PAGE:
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Abstract: PO1250

Geographic Variation of Home Dialysis Utilization in the United States

Session Information

Category: Dialysis

  • 703 Dialysis: Peritoneal Dialysis

Authors

  • Weinhandl, Eric D., Chronic Disease Research Group, Minneapolis, Minnesota, United States
  • Gilbertson, David T., Chronic Disease Research Group, Minneapolis, Minnesota, United States
  • Wetmore, James B., Chronic Disease Research Group, Minneapolis, Minnesota, United States
  • Johansen, Kirsten L., Chronic Disease Research Group, Minneapolis, Minnesota, United States
Background

Increasing home dialysis utilization is an aim of the Advancing American Kidney Health Initiative. We estimated geographic variation in home dialysis utilization in a contemporary population of end stage kidney disease (ESKD) patients. We also assessed the extent to which race and payers—possible systemic barriers to home dialysis—account for this variation.

Methods

Using USRDS Standard Analysis Files, we identified all prevalent ESKD patients on December 31, 2017 and ascertained the dialysis modality—in-facility hemodialysis, home hemodialysis (HHD), or peritoneal dialysis (PD)—of each patient on that date. We categorized patients into 306 Hospital Referral Regions (HRRs), according to ZIP code of the dialysis facility. We estimated the standardized home dialysis ratio (SHDR) in each HRR, with expected home dialysis utilization as a logistic regression of age, sex, primary cause of ESKD, and ESKD duration. Subsequently, we added race and payer to the regression.

Results

The cohort comprised 513,669 patients. Home dialysis utilization was 12.0% (1.8% HHD, 10.2% PD). Among HRRs, 5th and 95th percentiles of observed utilization were 5.3% and 23.2%, respectively, whereas 5th and 95th percentiles of SHDR were 0.43 and 1.82, as displayed. There were 87 HRRs (28%) with SHDR significantly <1.0 (P < 0.05) and 116 (38%) with SHDR significantly >1.0. Of the 10 HRRs with largest patient counts, seven—Los Angeles, Houston, Manhattan, Dallas, East Long Island, Philadelphia, and San Antonio—had SHDR significantly <1.0. The addition of race and payer improved the discrimination of logistic regression, with black race and concurrent Medicaid enrollment as negative predictors of home dialysis utilization. However, the distribution of SHDR did not greatly compress. There were 29 HRRs (9%) with SHDR that was revised from significant to non-significant and 22 (7%) with SHDR that was revised from non-significant to significant.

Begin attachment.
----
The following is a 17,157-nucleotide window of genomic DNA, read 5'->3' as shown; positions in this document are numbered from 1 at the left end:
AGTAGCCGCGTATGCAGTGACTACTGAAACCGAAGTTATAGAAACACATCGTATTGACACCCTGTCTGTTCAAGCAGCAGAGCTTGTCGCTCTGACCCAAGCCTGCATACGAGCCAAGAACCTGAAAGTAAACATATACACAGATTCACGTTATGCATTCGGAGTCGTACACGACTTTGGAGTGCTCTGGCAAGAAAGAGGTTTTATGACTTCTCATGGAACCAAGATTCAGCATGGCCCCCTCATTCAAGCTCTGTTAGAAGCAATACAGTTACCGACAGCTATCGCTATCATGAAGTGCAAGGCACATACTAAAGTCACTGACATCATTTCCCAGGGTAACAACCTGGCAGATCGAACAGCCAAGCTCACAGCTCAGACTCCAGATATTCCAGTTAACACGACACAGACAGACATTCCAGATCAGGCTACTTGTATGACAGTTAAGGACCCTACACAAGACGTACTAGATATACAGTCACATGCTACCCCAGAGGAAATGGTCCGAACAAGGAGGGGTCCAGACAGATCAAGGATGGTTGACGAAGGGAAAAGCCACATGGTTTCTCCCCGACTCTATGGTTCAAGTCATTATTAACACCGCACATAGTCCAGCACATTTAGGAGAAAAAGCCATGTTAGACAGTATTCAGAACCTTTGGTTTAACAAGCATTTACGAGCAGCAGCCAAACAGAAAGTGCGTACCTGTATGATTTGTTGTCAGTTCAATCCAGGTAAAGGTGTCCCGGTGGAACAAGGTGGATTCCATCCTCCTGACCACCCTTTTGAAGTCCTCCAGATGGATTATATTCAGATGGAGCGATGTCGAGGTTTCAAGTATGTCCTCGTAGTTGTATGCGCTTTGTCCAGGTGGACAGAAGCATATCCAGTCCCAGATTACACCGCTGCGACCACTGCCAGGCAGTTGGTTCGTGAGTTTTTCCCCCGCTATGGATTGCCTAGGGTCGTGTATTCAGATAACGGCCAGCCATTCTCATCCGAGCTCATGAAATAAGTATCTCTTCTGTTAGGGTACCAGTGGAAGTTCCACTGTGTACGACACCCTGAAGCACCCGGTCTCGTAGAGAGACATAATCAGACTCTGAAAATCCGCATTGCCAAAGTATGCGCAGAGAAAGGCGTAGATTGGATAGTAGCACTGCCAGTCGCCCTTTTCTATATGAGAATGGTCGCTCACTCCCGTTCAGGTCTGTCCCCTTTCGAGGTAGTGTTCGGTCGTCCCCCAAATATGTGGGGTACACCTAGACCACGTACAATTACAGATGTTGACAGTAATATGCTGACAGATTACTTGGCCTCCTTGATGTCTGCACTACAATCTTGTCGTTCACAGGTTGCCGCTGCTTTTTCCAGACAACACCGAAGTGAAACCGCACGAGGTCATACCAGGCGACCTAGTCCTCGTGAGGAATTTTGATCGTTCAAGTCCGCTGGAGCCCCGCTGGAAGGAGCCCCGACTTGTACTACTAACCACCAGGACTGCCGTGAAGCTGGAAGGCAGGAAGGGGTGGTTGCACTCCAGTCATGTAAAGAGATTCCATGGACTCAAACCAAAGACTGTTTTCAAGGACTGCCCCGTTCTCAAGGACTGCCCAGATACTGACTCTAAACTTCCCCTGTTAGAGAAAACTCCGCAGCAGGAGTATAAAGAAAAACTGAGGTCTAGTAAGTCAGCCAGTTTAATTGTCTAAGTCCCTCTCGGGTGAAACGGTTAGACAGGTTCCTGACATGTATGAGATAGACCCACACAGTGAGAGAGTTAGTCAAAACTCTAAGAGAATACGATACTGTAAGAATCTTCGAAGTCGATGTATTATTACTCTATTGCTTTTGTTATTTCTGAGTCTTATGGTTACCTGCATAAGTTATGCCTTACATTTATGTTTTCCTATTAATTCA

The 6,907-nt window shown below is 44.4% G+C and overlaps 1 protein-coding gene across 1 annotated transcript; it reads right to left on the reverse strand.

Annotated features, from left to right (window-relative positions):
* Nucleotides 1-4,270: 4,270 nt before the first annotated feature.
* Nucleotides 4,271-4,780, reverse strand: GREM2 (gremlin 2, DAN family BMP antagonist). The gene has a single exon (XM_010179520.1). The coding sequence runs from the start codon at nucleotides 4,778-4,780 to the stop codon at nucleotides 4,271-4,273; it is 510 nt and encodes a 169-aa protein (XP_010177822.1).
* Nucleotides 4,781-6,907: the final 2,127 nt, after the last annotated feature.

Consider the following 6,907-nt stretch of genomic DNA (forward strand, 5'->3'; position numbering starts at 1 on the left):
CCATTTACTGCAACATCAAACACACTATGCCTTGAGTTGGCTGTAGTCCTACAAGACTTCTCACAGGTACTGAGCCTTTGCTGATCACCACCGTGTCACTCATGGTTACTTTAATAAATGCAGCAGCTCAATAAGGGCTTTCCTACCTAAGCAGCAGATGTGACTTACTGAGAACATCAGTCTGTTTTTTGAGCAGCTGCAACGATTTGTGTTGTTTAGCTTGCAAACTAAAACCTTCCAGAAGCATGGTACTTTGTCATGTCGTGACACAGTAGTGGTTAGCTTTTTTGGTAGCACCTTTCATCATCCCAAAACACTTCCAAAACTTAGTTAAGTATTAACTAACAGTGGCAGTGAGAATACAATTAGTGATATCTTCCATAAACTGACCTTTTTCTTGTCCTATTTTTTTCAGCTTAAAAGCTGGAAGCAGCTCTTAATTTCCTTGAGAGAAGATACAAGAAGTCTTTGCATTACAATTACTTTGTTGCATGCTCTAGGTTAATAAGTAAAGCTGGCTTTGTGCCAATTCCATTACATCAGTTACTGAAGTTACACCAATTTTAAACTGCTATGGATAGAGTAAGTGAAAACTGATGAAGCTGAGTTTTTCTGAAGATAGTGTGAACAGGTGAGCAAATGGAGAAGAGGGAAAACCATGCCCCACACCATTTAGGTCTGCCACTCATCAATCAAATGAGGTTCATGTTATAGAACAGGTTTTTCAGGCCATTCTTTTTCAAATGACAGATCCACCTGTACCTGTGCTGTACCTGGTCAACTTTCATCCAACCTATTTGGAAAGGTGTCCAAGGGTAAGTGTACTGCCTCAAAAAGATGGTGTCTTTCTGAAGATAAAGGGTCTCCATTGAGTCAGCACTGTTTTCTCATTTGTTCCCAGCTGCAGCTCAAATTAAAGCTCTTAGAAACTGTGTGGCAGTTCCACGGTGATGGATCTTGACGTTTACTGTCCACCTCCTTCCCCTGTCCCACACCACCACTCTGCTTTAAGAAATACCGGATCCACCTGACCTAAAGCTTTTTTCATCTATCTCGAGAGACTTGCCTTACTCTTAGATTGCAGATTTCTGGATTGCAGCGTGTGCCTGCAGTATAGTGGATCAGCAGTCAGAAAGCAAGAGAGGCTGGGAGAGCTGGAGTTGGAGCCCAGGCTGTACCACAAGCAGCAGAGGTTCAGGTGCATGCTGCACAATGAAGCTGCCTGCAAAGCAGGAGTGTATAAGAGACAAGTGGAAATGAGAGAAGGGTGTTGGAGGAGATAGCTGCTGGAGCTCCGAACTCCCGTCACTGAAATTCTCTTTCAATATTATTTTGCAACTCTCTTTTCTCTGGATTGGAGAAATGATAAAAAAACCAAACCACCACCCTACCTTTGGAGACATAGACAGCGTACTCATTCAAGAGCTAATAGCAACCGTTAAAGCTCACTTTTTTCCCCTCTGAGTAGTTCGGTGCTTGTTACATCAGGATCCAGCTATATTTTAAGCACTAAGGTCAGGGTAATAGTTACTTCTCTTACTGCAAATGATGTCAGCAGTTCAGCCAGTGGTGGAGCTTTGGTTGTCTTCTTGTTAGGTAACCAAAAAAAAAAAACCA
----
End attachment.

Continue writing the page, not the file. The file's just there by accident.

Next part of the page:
Conclusion

Large geographic variation in home dialysis utilization exists. Race and payer are associated with utilization, but adjustment for these factors does not alter variation in SHDR.

Standardized Home Dialysis Ratio
 Percentiles
 1st5th25th50th75th95th99th
SHDR0.260.430.801.061.331.822.40
SHDR (revised)0.240.420.791.051.301.732.29

In the revised SHDR, expected home dialysis utilization also reflects race and payer.

Funding

  • NIDDK Support